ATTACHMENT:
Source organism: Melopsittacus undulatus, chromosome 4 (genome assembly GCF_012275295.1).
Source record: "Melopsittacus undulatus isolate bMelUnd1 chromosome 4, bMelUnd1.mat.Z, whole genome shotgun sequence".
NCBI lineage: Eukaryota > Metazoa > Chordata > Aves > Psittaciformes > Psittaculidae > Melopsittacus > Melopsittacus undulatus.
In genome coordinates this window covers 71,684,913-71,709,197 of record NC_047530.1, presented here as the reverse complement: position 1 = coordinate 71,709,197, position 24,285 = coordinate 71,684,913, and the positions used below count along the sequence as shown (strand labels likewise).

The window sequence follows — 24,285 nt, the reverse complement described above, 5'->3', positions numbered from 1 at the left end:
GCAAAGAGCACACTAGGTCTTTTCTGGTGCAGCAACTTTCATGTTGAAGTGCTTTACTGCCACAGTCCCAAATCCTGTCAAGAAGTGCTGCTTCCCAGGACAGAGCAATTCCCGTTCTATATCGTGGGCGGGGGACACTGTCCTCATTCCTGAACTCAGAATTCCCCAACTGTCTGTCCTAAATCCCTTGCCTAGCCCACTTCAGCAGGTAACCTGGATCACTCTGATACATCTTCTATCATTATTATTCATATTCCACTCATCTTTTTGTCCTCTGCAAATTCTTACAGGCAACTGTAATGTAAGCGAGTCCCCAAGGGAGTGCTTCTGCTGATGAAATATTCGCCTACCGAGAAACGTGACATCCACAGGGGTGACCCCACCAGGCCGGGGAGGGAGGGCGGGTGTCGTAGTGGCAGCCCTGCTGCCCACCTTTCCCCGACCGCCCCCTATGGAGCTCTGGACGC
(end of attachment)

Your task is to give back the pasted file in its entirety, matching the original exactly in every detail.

Source organism: Melopsittacus undulatus, chromosome 4 (genome assembly GCF_012275295.1).
Source record: "Melopsittacus undulatus isolate bMelUnd1 chromosome 4, bMelUnd1.mat.Z, whole genome shotgun sequence".
NCBI lineage: Eukaryota > Metazoa > Chordata > Aves > Psittaciformes > Psittaculidae > Melopsittacus > Melopsittacus undulatus.
In genome coordinates this window covers 71,684,913-71,709,197 of record NC_047530.1, presented here as the reverse complement: position 1 = coordinate 71,709,197, position 24,285 = coordinate 71,684,913, and the positions used below count along the sequence as shown (strand labels likewise).

The window sequence follows — 24,285 nt, the reverse complement described above, 5'->3', positions numbered from 1 at the left end:
GCAAAGAGCACACTAGGTCTTTTCTGGTGCAGCAACTTTCATGTTGAAGTGCTTTACTGCCACAGTCCCAAATCCTGTCAAGAAGTGCTGCTTCCCAGGACAGAGCAATTCCCGTTCTATATCGTGGGCGGGGGACACTGTCCTCATTCCTGAACTCAGAATTCCCCAACTGTCTGTCCTAAATCCCTTGCCTAGCCCACTTCAGCAGGTAACCTGGATCACTCTGATACATCTTCTATCATTATTATTCATATTCCACTCATCTTTTTGTCCTCTGCAAATTCTTACAGGCAACTGTAATGTAAGCGAGTCCCCAAGGGAGTGCTTCTGCTGATGAAATATTCGCCTACCGAGAAACGTGACATCCACAGGGGTGACCCCACCAGGCCGGGGAGGGAGGGCGGGTGTCGTAGTGGCAGCCCTGCTGCCCACCTTTCCCCGACCGCCCCCTATGGAGCTCTGGACGC